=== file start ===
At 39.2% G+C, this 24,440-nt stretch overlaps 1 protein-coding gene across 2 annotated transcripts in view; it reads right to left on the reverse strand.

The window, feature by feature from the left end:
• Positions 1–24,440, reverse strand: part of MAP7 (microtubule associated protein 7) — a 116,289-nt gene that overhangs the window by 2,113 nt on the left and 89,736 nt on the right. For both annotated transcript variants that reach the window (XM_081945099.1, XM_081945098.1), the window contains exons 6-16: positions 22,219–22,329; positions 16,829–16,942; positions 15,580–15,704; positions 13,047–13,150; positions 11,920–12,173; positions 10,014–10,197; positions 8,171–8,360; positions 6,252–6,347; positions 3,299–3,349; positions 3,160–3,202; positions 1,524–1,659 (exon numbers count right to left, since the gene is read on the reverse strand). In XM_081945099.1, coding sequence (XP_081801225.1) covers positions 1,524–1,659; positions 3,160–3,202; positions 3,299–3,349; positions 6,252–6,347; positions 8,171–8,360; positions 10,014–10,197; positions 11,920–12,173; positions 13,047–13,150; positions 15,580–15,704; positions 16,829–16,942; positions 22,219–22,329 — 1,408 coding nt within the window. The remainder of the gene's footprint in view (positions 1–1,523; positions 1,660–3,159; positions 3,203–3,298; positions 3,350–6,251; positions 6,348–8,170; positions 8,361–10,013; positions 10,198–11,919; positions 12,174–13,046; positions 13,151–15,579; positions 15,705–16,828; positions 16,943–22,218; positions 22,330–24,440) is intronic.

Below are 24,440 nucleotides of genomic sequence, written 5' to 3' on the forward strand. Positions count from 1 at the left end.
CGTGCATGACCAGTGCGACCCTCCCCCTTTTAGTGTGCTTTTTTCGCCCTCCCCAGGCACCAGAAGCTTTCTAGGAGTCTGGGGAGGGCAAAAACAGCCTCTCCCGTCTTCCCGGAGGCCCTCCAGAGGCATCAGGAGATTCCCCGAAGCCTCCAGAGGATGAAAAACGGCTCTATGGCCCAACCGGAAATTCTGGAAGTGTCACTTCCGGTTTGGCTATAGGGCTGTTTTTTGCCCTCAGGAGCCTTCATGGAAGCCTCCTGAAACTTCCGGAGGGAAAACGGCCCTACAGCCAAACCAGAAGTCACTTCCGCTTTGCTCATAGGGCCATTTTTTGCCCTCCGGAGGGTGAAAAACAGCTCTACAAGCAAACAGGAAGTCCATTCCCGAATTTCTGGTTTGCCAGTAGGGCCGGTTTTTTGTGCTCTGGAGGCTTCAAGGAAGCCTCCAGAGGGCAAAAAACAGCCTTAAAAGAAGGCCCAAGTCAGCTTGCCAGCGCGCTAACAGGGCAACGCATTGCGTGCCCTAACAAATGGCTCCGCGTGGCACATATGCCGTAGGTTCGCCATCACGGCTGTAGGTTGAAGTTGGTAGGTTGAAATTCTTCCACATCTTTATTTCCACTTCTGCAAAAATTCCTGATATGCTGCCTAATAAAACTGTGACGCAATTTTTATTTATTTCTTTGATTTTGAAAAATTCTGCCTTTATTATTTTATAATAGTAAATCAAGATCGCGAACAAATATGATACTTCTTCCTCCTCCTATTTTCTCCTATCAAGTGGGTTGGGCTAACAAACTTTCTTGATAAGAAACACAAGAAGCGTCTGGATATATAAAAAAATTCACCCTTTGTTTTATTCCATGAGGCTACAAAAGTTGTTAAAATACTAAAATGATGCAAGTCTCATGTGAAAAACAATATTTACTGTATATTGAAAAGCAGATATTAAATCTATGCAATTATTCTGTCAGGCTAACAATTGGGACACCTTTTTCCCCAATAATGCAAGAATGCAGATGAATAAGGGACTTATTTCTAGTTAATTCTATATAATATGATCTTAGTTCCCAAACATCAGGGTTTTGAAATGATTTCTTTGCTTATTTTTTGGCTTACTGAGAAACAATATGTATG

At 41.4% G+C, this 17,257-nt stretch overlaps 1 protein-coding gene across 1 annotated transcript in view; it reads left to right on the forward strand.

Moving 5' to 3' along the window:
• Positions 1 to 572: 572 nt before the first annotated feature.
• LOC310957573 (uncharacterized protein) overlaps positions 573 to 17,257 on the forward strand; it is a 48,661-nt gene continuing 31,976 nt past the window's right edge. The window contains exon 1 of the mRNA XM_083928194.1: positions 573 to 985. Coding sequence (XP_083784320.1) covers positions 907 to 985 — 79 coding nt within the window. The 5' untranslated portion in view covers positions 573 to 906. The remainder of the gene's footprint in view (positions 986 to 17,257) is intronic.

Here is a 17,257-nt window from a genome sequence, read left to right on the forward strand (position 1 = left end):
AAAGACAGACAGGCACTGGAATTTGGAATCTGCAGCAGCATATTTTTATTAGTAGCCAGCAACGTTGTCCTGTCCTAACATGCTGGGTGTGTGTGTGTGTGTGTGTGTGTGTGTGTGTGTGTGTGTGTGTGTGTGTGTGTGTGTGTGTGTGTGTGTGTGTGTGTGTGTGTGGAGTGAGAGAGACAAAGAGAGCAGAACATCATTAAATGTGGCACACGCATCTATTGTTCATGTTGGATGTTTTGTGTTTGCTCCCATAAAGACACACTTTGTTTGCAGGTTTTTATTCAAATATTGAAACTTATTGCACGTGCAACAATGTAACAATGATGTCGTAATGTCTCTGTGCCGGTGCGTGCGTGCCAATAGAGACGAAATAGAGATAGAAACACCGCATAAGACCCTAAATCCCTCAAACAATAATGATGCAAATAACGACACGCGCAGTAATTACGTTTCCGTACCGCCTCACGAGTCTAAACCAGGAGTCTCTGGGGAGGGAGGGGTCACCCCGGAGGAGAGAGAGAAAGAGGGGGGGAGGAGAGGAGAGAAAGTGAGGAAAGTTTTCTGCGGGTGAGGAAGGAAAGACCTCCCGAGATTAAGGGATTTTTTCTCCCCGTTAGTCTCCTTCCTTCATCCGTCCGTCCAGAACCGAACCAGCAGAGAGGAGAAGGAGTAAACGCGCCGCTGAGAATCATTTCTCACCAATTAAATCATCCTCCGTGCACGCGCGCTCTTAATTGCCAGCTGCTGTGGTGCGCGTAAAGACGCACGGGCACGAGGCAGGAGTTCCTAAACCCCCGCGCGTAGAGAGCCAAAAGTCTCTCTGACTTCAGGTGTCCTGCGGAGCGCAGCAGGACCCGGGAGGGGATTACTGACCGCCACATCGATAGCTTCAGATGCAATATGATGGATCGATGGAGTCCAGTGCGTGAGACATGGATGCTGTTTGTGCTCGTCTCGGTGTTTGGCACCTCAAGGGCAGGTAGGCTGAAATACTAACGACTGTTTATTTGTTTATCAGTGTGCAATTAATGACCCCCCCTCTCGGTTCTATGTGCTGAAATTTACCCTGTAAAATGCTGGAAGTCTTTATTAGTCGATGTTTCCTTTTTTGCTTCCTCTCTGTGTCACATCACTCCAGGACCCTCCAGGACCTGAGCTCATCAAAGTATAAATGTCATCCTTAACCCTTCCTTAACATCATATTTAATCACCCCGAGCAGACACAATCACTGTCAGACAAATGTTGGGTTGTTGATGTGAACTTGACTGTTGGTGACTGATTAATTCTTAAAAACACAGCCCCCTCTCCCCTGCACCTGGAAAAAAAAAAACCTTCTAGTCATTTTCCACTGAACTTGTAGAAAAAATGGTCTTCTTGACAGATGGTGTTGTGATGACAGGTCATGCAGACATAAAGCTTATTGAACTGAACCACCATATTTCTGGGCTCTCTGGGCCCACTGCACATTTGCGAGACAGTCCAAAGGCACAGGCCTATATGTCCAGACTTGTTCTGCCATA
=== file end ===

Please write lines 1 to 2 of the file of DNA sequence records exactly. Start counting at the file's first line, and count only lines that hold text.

At 39.2% G+C, this 24,440-nt stretch overlaps 1 protein-coding gene across 2 annotated transcripts in view; it reads right to left on the reverse strand.

The window, feature by feature from the left end: